It’s the implementation, stupid. Policymakers neither administer schools nor teach students; they make policy for both from afar. Whether the policy is a new program or a new way of operating, the ideas are only as good as those who put them into practice. In fact, how well a program is implemented can matter more than what the program is. A famous evaluation, called the “Follow Through Planned Variation” experiment, tested a number of different early-elementary programs by getting several schools across the country to try each one. One of the key findings, too often ignored today, was that the differences in results from one school to the next using the same program were bigger than differences in results between the programs being compared.
Certainly, some programs are better or worse than others. Yet even in better programs, the specifics are often less important than what teachers do daily to put activities into practice. At one extreme, teachers can ignore a program, which they may do if it does not make sense to them. At the other extreme, teachers can be excited enough by a program to put extra energy and resources into tailoring it to fit their students. Investments in professional development designed to meet teachers’ needs can increase the likelihood that they will give a program a good try.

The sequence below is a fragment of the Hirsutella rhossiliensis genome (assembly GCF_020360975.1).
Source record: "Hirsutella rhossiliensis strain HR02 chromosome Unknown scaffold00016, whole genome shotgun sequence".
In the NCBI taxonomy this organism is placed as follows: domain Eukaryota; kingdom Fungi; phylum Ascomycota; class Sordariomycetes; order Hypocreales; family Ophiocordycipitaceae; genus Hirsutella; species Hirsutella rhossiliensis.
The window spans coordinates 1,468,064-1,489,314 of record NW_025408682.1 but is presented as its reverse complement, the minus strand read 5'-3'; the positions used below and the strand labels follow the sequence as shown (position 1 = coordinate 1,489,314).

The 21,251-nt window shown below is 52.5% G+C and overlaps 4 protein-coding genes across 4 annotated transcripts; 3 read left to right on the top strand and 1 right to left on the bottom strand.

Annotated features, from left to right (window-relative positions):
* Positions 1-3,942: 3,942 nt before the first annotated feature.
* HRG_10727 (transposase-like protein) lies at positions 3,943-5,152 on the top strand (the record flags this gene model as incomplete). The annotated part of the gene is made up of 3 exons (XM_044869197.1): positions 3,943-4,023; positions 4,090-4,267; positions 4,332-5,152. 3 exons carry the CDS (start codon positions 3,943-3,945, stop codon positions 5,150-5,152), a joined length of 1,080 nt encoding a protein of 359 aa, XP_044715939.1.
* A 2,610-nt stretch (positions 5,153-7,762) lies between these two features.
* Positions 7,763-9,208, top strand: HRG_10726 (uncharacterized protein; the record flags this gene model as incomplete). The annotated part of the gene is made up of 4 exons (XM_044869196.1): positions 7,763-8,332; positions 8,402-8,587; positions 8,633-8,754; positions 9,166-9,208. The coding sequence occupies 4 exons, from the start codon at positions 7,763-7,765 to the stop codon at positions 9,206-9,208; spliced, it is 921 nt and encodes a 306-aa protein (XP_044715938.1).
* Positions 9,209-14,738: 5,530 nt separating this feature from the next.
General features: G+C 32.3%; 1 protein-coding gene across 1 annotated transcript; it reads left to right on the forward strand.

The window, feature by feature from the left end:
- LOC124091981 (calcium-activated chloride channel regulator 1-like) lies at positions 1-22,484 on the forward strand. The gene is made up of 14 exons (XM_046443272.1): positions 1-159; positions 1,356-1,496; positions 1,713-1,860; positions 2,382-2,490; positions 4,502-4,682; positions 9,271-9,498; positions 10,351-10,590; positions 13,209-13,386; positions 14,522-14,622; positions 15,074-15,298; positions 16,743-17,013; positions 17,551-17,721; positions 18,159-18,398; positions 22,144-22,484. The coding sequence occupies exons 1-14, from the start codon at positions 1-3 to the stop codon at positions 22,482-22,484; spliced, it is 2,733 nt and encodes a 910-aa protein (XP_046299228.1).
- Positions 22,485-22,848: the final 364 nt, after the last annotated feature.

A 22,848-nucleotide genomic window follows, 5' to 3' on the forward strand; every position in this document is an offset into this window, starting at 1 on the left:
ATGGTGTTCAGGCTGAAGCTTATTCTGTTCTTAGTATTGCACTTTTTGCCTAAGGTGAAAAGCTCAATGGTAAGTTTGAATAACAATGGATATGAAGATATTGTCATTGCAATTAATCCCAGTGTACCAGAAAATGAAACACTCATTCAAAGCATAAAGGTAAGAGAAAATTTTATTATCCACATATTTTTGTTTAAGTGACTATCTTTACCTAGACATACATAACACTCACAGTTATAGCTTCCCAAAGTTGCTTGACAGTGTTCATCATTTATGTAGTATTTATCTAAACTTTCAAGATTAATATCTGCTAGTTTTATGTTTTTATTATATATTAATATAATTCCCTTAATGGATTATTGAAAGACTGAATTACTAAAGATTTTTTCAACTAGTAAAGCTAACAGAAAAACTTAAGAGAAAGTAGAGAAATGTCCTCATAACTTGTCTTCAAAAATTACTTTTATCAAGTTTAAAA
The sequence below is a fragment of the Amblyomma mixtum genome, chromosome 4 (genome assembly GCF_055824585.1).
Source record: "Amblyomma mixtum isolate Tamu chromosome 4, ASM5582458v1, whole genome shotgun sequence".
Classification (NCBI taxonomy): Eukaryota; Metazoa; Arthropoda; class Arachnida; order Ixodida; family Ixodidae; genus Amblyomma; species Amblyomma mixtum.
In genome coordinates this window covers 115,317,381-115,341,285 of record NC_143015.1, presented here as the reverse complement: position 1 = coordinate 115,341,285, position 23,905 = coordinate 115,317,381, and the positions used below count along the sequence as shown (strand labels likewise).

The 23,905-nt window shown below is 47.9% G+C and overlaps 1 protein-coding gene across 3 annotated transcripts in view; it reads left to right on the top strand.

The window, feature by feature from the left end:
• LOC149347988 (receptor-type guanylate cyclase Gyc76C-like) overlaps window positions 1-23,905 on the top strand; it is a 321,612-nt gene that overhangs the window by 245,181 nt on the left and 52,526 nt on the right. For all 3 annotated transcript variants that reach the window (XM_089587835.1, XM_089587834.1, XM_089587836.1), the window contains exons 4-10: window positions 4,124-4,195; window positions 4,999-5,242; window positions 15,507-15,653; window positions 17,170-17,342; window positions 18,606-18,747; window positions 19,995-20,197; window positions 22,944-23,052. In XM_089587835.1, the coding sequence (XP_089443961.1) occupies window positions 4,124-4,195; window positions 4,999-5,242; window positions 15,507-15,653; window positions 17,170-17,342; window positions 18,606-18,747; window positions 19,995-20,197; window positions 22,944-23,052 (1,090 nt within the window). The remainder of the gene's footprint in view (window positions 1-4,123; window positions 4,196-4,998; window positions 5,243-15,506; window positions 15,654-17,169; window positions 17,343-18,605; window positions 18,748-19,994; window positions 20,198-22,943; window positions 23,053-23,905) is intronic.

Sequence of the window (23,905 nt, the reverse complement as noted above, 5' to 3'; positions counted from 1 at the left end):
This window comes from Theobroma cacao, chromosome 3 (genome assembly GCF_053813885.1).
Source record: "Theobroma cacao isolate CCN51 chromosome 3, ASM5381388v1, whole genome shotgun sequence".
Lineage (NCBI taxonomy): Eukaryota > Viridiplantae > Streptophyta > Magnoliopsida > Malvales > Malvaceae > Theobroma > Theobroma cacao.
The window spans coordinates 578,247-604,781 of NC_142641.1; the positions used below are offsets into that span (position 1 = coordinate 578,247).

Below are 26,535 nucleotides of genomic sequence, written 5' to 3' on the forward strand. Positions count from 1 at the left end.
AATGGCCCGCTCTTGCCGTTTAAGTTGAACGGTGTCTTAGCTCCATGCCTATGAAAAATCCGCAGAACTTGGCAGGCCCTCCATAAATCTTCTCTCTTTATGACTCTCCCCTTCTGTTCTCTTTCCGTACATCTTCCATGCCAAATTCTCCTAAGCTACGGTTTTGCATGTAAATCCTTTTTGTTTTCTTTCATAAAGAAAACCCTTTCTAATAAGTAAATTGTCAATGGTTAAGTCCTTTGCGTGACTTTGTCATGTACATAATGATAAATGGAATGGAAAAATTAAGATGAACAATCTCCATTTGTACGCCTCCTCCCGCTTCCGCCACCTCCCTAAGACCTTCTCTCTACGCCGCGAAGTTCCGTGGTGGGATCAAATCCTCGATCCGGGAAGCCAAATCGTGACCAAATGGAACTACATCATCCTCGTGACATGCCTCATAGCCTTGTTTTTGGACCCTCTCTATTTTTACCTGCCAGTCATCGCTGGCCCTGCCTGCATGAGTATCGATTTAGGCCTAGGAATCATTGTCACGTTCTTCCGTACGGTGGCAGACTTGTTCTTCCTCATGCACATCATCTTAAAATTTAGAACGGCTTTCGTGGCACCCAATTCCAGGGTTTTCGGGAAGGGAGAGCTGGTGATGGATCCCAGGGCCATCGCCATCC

Policymakers can acknowledge these lessons from the past and turn to educators to identify what is needed for the reform to work. The result should be policies that provide an appropriate mix of incentives, guidance, and help that leaves room for differences from one place to the next and among teachers.
Reject extremes. Education reform has long been characterized as a pendulum incapable of stopping in the middle. For decades, debates over teaching reading (phonics vs. whole language), math (computation vs. concepts), and writing (grammar vs. content) have polarized policymakers, practitioners, and parents. It may come as a surprise, then, to learn that these “wars” are fought largely with words in speeches, articles, and at conferences, not in actual classroom practices. More often than not, research shows, teachers reject extremist positions and find the best solution to be a balance between polar opposites.